A nearly $30 million fund for open space and clean water projects plus short term borrowing to balance the budget that is being proposed by Suffolk County Executive Steve Bellone's administration will eventually cost $76.3 million with interest payments, according to a legislative budget report.

The report warns the county also will struggle to repay a sewer stabilization fund that the county can borrow against through 2017.

Both measures are part of a proposed settlement of a dispute over the use of drinking water protection money.

"The dilemma facing the county is that this legislation seeks to fund land acquisition, water quality and sewer initiatives with funding from future general fund budgets; however, such funding is not likely to be available for some time to come, if at all," according to the June 20 memo prepared by Robert Lipp, director of the Budget Review Office. "We are hard pressed to come up with a scenario of how we will be able to make payments between 2018 and 2029."

The agreement still needs to be approved by the Suffolk County Legislature and then by voters in November. The cost of the $30 million fund will rise to $43.5 million with debt repayment, plus $32.8 million the Bellone administration has budgeted to borrow this year.

The nonpartisan Budget Review Office estimates the county would borrow a total of $92.8 million for the next four years against the sewer rate stabilization fund to help balance its operating budget. All borrowing would be repaid between 2018 and 2029 and would be interest-free. The county has a projected $170.3 million deficit through 2015.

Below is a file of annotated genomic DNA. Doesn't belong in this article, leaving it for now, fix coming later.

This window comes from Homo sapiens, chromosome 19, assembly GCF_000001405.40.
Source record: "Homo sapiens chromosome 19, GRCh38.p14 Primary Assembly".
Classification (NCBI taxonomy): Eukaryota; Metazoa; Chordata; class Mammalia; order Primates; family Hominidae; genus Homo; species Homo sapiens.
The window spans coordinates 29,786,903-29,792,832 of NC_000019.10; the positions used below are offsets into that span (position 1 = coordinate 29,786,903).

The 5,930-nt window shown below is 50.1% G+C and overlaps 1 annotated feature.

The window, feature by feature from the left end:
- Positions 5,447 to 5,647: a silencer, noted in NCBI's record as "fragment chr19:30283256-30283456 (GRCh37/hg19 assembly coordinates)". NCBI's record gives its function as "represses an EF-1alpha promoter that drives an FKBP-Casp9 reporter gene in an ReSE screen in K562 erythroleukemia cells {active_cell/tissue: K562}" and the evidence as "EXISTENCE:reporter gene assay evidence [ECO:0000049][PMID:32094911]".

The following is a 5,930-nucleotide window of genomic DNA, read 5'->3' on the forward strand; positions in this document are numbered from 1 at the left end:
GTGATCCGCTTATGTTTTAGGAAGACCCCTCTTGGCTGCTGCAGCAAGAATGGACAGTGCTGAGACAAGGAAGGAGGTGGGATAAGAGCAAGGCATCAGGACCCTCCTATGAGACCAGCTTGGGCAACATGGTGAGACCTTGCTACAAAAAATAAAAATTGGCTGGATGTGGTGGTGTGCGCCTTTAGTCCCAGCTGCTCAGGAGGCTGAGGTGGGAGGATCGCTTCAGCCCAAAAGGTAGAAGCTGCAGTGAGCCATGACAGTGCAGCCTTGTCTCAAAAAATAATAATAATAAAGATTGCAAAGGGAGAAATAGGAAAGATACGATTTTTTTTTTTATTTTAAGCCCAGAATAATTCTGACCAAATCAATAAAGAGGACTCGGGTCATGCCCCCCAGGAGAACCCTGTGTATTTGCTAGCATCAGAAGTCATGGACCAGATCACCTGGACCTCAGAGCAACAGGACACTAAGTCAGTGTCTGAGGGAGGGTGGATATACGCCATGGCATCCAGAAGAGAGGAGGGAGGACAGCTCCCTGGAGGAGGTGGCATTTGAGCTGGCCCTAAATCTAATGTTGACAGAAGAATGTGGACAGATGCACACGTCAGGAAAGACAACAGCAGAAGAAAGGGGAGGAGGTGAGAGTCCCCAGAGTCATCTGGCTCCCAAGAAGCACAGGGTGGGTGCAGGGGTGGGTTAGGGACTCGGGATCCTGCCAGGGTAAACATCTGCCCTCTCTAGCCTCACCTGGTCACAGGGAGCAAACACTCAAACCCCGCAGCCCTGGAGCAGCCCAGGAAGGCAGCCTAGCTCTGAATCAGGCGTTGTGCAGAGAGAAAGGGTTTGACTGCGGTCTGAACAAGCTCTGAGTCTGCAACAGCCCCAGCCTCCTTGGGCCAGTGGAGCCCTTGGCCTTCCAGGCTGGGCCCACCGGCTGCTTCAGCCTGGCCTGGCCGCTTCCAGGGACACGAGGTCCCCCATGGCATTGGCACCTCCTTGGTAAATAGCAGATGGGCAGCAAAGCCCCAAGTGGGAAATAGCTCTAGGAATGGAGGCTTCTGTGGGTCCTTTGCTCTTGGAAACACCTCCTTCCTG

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Environmentalists and the Bellone administration said the deal represents the best resolution to the dispute over the county's diversion of sales tax money raised from a voter-approved one-quarter percent drinking water protection program.

Jon Schneider, deputy county executive, said the deal reinforces the county's commitment to repay money borrowed from the drinking water fund. Borrowing against the sewer fund -- interest free -- through 2017 is the cheapest source of money, as the county continues to find further efficiencies and waits for new revenue, such as from video lottery terminals.

Richard Amper, executive director of the Long Island Pine Barrens Society, said "It's a good deal, economically and environmentally."